Director: Bart Layton
A story too crazy to believe. It’s amazing how many good documentaries can be described that way, as telling stories that could never work as a fiction feature because you would just never be able to suspend your disbelief like that. Truth, certainly, is stranger than fiction and rarely has it been stranger than in Bart Layton’s The Imposter. Detailing an improbable con that, against all reason, actually worked (albeit briefly), the film is alternately fascinating and bewildering.
The Imposter begins with Frederic Bourdin, a French conman specializing in identity theft. In 1997, at the age of 23, he managed to convince Spanish authorities that he was a teenage American, eventually assuming the identity of Nicholas Barclay, a Texas teen missing since 1994. How Bourdin settled on this identity is actually kind of amazing in and of itself: he convinced authorities to leave him alone in an office for a night so that he could try to contact his family in the States, then called a number of police precincts in major US cities pretending to be a Spanish cop trying to determine the identity of a kidnapped American teen until finally finding a missing kid he thought he could pass for, and telling Spanish authorities that that was who he was. Unfortunately for him, he made a minor miscalculation in that he picked a blonde blue-eyed kid (he himself is dark haired, brown eyed, and olive complexioned) to pass himself off as, but fortunately for him the people he most needed to convince of the lie bought into it – including Nicholas Barclay’s family.
Successfully convincing Nicholas’ sister, Carey, that he was Nicholas was step one (a major step given the physical dissimilarity between him and Nicholas, the fact that he was seven years older than Nicholas would have been in 1997, and the fact that he spoke with a French accent). Step two was convincing authorities at the US Embassy, who actually issued him a passport so that he could “return” with Carey to the States, where he was welcomed back by the rest of the Barclay family, with whom he would live for the next several months until the story finally started to unravel. Part of the reason why it worked was because Bourdin created an elaborate tale of having been kidnapped by US military personal for the purposes of sexual slavery, a story which he used not only to “explain” the differences between himself and the actual Nicholas, but also as a means of preventing further questioning. Obviously traumatized by his experiences, no one wanted to push him and trod on eggshells around the subject of what he went through. Of course, the problem with that is that he attracted the interest of the FBI and other investigators who quite naturally wanted to know more about the US military engaging in sex trafficking, and his tale couldn’t stand up to even a little bit of scrutiny once they started to investigate and demand DNA proof of his identity.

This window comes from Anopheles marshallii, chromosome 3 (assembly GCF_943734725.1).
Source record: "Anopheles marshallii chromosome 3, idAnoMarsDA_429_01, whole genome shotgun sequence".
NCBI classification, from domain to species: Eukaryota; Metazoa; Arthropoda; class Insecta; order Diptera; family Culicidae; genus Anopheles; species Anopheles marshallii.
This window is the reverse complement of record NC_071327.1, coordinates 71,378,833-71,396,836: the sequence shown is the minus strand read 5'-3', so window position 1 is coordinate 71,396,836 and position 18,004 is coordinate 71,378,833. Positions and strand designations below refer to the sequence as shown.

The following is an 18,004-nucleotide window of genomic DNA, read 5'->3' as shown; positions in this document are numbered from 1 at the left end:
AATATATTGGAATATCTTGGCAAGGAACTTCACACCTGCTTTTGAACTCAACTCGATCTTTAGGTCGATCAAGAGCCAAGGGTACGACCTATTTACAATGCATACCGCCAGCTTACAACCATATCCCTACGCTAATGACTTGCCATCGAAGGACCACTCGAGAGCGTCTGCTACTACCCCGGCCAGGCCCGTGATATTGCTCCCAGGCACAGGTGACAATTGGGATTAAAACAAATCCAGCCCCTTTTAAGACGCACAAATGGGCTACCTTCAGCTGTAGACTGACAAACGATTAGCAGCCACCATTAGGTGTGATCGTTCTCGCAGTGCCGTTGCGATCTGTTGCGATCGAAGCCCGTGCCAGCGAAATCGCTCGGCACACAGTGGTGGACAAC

The biggest question of The Imposter is how Bourdin managed to convince the Barclays that he was Nicholas, a question for which the film offers two potential answers. One, endorsed by the Barclays (in addition to Carey and her husband, Nicholas’ mother also appears as an interview subject), is that they simply wanted to believe so badly that Nicholas had been found that they became blind to everything else from that point on. It was a matter of the heart’s desire overriding the brain’s ability to reason, and since Layton depicts them as being, to put it kindly, “simple” people (Carey, recounting her reaction when informed that Nicholas had been found in Spain, remarks that Spain is “across the country”) it seems plausible that they could be taken in by Bourdin despite the prominent red flags.
The other potential answer is much darker. This theory posits that Nicholas was never missing to begin with but was in fact murdered and that the family is covering it up. According to this theory, either Nicholas’ older brother, a now dead drug addict named Jason, or Jason and their mother together, accidentally or intentionally murdered Nicholas while high. When “Nicholas” turned up alive, Carey then went to Spain, gave him enough information that he could stand up to a quiz from authorities about the details of the real Nicholas’ life, and then everyone simply pretended that he was really Nicholas because otherwise they would have to admit to knowing that Nicholas is really dead. This answer also seems at least somewhat plausible - at least within the context of how the film frames the question.
The success of The Imposter is due primarily to Layton’s storytelling ability, which tends more towards the cinematic than the strictly didactic. It has the shape of a thriller and Layton deftly manages to turn to narrative, taking it from sympathetic to the family, to suspicious of them, and then finally to something a little more ambiguous. It is also somewhat ambiguous in its view of Bourdin, who is treated with a degree of admiration simply for the audacity of his actions, but also, increasingly, as the story’s only proven villain. It’s a film that ultimately raises more questions than it answers, but it does so in a very engrossing and entertaining way.